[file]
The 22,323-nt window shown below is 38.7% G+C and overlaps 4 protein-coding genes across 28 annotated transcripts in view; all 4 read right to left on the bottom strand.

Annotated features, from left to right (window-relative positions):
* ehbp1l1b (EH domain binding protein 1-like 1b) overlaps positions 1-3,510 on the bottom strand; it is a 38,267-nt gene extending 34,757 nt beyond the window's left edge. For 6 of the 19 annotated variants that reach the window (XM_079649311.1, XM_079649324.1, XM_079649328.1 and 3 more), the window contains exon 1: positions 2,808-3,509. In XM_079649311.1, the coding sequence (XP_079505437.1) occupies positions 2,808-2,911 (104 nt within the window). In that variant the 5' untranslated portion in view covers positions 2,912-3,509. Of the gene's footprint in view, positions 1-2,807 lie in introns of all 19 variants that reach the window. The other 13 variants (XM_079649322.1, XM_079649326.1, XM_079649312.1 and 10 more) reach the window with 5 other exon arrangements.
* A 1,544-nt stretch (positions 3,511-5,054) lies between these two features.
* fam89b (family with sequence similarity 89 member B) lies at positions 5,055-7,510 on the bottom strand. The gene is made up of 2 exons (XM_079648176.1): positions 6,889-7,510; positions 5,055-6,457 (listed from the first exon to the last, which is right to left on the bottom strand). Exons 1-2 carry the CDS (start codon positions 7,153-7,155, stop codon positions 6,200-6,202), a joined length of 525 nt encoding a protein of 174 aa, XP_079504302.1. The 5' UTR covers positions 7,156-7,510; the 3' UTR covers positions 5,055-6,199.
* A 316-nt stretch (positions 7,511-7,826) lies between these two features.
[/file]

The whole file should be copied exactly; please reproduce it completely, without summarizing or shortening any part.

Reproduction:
The 22,323-nt window shown below is 38.7% G+C and overlaps 4 protein-coding genes across 28 annotated transcripts in view; all 4 read right to left on the bottom strand.

Annotated features, from left to right (window-relative positions):
* ehbp1l1b (EH domain binding protein 1-like 1b) overlaps positions 1-3,510 on the bottom strand; it is a 38,267-nt gene extending 34,757 nt beyond the window's left edge. For 6 of the 19 annotated variants that reach the window (XM_079649311.1, XM_079649324.1, XM_079649328.1 and 3 more), the window contains exon 1: positions 2,808-3,509. In XM_079649311.1, the coding sequence (XP_079505437.1) occupies positions 2,808-2,911 (104 nt within the window). In that variant the 5' untranslated portion in view covers positions 2,912-3,509. Of the gene's footprint in view, positions 1-2,807 lie in introns of all 19 variants that reach the window. The other 13 variants (XM_079649322.1, XM_079649326.1, XM_079649312.1 and 10 more) reach the window with 5 other exon arrangements.
* A 1,544-nt stretch (positions 3,511-5,054) lies between these two features.
* fam89b (family with sequence similarity 89 member B) lies at positions 5,055-7,510 on the bottom strand. The gene is made up of 2 exons (XM_079648176.1): positions 6,889-7,510; positions 5,055-6,457 (listed from the first exon to the last, which is right to left on the bottom strand). Exons 1-2 carry the CDS (start codon positions 7,153-7,155, stop codon positions 6,200-6,202), a joined length of 525 nt encoding a protein of 174 aa, XP_079504302.1. The 5' UTR covers positions 7,156-7,510; the 3' UTR covers positions 5,055-6,199.
* A 316-nt stretch (positions 7,511-7,826) lies between these two features.